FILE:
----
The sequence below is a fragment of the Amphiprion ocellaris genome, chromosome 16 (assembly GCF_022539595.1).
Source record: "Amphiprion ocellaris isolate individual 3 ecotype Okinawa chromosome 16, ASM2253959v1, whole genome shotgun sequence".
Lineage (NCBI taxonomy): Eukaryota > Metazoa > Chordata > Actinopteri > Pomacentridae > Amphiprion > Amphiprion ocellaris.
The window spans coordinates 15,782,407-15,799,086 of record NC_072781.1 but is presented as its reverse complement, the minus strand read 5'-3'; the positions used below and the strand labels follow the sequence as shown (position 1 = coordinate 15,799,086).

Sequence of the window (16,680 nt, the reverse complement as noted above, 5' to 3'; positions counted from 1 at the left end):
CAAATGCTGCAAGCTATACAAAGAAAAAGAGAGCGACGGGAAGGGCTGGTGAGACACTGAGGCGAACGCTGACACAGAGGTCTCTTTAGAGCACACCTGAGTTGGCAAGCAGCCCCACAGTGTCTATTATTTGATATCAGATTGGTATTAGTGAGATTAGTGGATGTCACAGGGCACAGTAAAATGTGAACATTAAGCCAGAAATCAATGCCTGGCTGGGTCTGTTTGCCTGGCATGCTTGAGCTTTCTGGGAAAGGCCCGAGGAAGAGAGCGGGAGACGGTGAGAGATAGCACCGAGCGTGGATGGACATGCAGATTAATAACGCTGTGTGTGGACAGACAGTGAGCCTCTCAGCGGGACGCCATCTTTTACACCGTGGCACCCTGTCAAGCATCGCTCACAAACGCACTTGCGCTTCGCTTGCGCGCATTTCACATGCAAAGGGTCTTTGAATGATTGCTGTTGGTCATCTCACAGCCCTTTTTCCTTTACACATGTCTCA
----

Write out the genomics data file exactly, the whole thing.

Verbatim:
The sequence below is a fragment of the Amphiprion ocellaris genome, chromosome 16 (assembly GCF_022539595.1).
Source record: "Amphiprion ocellaris isolate individual 3 ecotype Okinawa chromosome 16, ASM2253959v1, whole genome shotgun sequence".
Lineage (NCBI taxonomy): Eukaryota > Metazoa > Chordata > Actinopteri > Pomacentridae > Amphiprion > Amphiprion ocellaris.
The window spans coordinates 15,782,407-15,799,086 of record NC_072781.1 but is presented as its reverse complement, the minus strand read 5'-3'; the positions used below and the strand labels follow the sequence as shown (position 1 = coordinate 15,799,086).

Sequence of the window (16,680 nt, the reverse complement as noted above, 5' to 3'; positions counted from 1 at the left end):
CAAATGCTGCAAGCTATACAAAGAAAAAGAGAGCGACGGGAAGGGCTGGTGAGACACTGAGGCGAACGCTGACACAGAGGTCTCTTTAGAGCACACCTGAGTTGGCAAGCAGCCCCACAGTGTCTATTATTTGATATCAGATTGGTATTAGTGAGATTAGTGGATGTCACAGGGCACAGTAAAATGTGAACATTAAGCCAGAAATCAATGCCTGGCTGGGTCTGTTTGCCTGGCATGCTTGAGCTTTCTGGGAAAGGCCCGAGGAAGAGAGCGGGAGACGGTGAGAGATAGCACCGAGCGTGGATGGACATGCAGATTAATAACGCTGTGTGTGGACAGACAGTGAGCCTCTCAGCGGGACGCCATCTTTTACACCGTGGCACCCTGTCAAGCATCGCTCACAAACGCACTTGCGCTTCGCTTGCGCGCATTTCACATGCAAAGGGTCTTTGAATGATTGCTGTTGGTCATCTCACAGCCCTTTTTCCTTTACACATGTCTCA